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Google is harder to manipulate than the other search engines, and Google tends to trust new sites much less than their competitors do. If you run a new website, do not expect to rank well in Google for competitive queries until AFTER you rank well in Yahoo! and MSN.

If you have an old, well-trusted domain but have not focused on SEO yet, then doing simple things like fixing up your page titles and gaining a few authoritative or descriptive inbound links might be all you need to do.

Matt Cutts describes his overview of the SEO process in this audio interview:

Note how he states that it is a process and you need a certain amount of authority before you will be able to compete in Google.

Google is quick to index new sites, usually within a few days to a month (depending on the quality and quantity of your inbound links). During the first month or two, it is common for your site to go into and out of their database many times until you have built up sufficient link popularity. Link building can help get your site indexed and keep you in the index.

Google primarily focuses its algorithm on linkage data. On-page criteria is weighted exceptionally low for shorter and highly competitive search phrases. To do well in Google, you will need to target low-competition phrases using many different pages, or think of ways to get others within your community to want to link to your site. Some of the more common ideas for improving your link reputation are to do the following things:

  • Join trade organizations.
  • List your site in quality directories.
  • Submit press releases via sites such as Using PR Web and paying $80 can get you distribution in Google news and Yahoo! News. Press releases should usually be newsworthy, although most of them tend to be pure crap. I believe Google news has a 65-character limit on its titles, and Yahoo! has a 150-character limit. Both tend to favor longer copy around the 400- to 600-word range, although a short useful press release is better than a long useless one. You can
    look at a few current press releases on PR Web, Google news, or Yahoo! news for formatting examples. Don Crowther has good PDF reports offering templates and press release tips at also creates press releases for an affordable rate.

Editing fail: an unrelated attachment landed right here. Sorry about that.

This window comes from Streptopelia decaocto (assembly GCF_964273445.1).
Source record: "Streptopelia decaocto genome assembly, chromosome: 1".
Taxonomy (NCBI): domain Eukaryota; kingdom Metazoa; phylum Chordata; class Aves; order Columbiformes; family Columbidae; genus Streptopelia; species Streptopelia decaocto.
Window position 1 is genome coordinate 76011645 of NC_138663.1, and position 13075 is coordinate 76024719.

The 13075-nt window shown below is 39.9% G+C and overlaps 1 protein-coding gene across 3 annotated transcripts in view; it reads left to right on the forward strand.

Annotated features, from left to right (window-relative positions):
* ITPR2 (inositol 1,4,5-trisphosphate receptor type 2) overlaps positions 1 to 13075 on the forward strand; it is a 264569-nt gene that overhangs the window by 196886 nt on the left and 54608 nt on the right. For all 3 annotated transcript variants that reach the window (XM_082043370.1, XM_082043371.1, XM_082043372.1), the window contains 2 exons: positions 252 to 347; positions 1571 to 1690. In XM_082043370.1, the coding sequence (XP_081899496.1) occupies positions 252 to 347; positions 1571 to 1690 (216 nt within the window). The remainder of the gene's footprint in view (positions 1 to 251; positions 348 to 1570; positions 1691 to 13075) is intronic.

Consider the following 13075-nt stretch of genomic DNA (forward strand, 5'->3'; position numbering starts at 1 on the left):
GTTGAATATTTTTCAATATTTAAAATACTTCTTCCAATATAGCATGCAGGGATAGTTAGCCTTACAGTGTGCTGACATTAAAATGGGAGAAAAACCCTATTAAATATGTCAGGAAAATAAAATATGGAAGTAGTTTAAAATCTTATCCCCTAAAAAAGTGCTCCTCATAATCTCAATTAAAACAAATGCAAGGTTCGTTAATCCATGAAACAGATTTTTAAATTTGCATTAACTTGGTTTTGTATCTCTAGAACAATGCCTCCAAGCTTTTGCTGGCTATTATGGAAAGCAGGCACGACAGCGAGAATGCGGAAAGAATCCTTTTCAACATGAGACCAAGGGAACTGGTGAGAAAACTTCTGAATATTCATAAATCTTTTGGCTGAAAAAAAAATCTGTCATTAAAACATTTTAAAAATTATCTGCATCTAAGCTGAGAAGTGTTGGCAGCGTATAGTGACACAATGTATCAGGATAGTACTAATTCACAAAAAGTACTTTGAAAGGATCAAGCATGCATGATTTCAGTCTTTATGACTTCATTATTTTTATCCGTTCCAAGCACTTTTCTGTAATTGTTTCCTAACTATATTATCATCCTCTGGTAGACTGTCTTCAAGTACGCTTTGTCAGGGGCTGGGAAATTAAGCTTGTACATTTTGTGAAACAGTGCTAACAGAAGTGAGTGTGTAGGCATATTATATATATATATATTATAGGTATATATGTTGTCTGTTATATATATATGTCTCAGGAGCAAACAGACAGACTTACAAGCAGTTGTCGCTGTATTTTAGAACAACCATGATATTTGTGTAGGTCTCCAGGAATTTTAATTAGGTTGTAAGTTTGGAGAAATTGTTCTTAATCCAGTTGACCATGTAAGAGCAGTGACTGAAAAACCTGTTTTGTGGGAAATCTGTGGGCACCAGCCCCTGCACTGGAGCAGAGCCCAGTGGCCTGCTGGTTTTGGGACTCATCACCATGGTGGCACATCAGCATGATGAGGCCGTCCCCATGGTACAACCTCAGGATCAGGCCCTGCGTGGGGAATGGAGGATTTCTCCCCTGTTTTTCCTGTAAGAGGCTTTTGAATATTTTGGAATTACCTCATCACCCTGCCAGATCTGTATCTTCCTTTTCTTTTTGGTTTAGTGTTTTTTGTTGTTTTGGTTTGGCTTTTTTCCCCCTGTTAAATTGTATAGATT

• Create a quality, topical directory one level above your category (slightly broader). By giving links to others in your field, some of them might take notice of your presence.
    • Write an interesting blog about your topic. Link out to recognized topical authorities.
    • Write compelling articles and get them syndicated.
    • Sponsor 501(c) tax-exempt organizations (or buy/rent other links) or sponsor other sites.
    • Reciprocate links with other quality sites. It is hard to get quality sites to want to reciprocate until you are somewhat integrated into the web, have built a brand, or are trusted for other reasons, so it may not be worth chasing reciprocal links too hard off the start.
    • Place advertisements on relevant, related sites.
    • To keep your link profile looking natural to Google, make sure you mix your anchor text heavily and get at least a few links from high-quality sites.
    • When your site is brand new, if you take a less is more approach to link building, and only focus on gaining authoritative high-quality links, that will help you more than an aggressive campaign where you actively build many low-quality links.

    You will still want to structure your pages properly using heading tags, page titles, and the other page elements to help you rank well in all search engines, but current, quality links are what matter most with Google.

    Off-topic links still count toward your link popularity. If you already have many links from within your community, then you may receive a great ranking boost by sponsoring a few non-profits or by renting a few, strong, inbound links from other websites. If you are in a competitive field, you need to build many on-topic links.

    Be careful with how above the radar you are with link buys though. Established, trusted, and well-branded sites can get away with using far more aggressive SEO techniques than a new site could.

    Anchor text is important, but all throughout 2006 Google depreciated the effect of anchor text and started placing more weighting on link authority and domain age related trust.

    It can take up to three months for your inbound links to help improve your Google rankings for competitive search terms. If Google believes your site is a trusted authority, the delay time will not really exist. With Google, you want to build linkage data over time to minimize the chances of it appearing unnatural.


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